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Belgium Falls Short On Dissuasive Environmental Taxes

by Ulrika Lomas,, Brussels

12 February 2013

Belgium has one of the lowest environmental tax burdens in Europe, according to a recent study on the latest developments in the area of environmental taxation conducted by Eurostat, the statistical office of the European Union (EU).

Indeed, Eurostat reported that environmental taxes collected in Belgium amounted to below 5% of the country’s total taxes and social contributions (TSC), compared to 10% in the Netherlands.

Eurostat figures reveal that in 2010, environmental taxes yielded around EUR7.3bn (USD9.8bn) for the Belgian Government, of which approximately EUR4.7bn was derived from energy taxes levied on petroleum products, for example electricity, natural gas, carbon, and carbon dioxide (representing 64% of the total). Some EUR2.08bn flowed from transport taxes imposed on motorized vehicles (accounting for 28% of the total), and EUR0.53bn was collected from pollution and resource taxes, including levies on mining extraction, water and air pollution, noise and refuse (7% of the total).

In contrast, the Netherlands recorded a particularly high level of income from environmental taxes, totaling EUR23.53bn in 2010, namely three times as much as Belgium, of which EUR12bn was derived from taxes on energy, EUR7bn from transport taxes, and EUR4bn from taxes on pollution.

Commenting, the Belgian federation representing environmental organizations in the Wallonia region (Fédération Inter-Environnement Wallonie) underlined the need to radically revise the country’s energy tax policy, given the latest Eurostat data. Alluding to the relative low levels of energy taxation in Belgium, the organization called for the introduction of a carbon tax on non-renewable energy (including nuclear) and for the withdrawal of subsidies awarded to this sector.

Eurostat’s report highlights the latest developments of four different types of environmental taxes (energy, transport, pollution and resource taxes) in the EU.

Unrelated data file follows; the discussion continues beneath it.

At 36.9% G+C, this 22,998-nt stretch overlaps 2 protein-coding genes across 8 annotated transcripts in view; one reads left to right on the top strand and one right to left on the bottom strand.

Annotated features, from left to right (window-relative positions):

According to Eurostat, the EU-27 raised around EUR292bn from environmental taxes corresponding to 2.4% of gross domestic product (GDP) and 6.2% of taxes and social contributions in 2010.

Eurostat revealed that a vast majority of European countries showed levels of environmental tax revenue in a band ranging from 6% to 10% of TSC in 2010.

Only in Bulgaria and the Netherlands did more than 10% of TSC come from environmental taxes.

In Germany, Austria, Spain, Iceland, Belgium and France less than 6% of TSC was raised from environmental taxes. The EU-27 average was 6.2 %.

When comparing the environmental tax revenue to GDP, most of the countries are in a range between 2% and 3% of GDP, Eurostat said, noting that Denmark, the Netherlands and Slovenia have far higher ratios, with environmental tax revenue totaling between 3.6% and 4% of GDP.

Slovakia, Iceland, France, Lithuania and Spain are the only five countries where environmental taxes are less than 2% of GDP.

Many of the eastern European countries and Luxembourg raise 85% or more of their environmental tax revenue from energy taxes.

This is due to the higher energy intensity of eastern European economies when compared with the EU-15, resulting in a larger tax base. In Luxembourg, the high share for energy taxes is due to the high volume of road fuels sold in the country to non-residents, which increases the tax base for energy taxes compared with the other European countries.

At the other end of the scale, in Malta and Norway transportation taxes were almost as significant as energy taxes.

The Netherlands, Iceland and Estonia were the only countries in which pollution and resource taxes accounted for more than 10% of total environmental tax revenue.

TAGS: environment | tax | Belgium | Denmark | Iceland | Malta | Netherlands | Slovenia | mining | energy | gross domestic product (GDP) | Bulgaria | Estonia | Luxembourg | Norway | Slovakia | environmental tax | Austria | France | Germany | Spain | European Union (EU) | Lithuania | Europe

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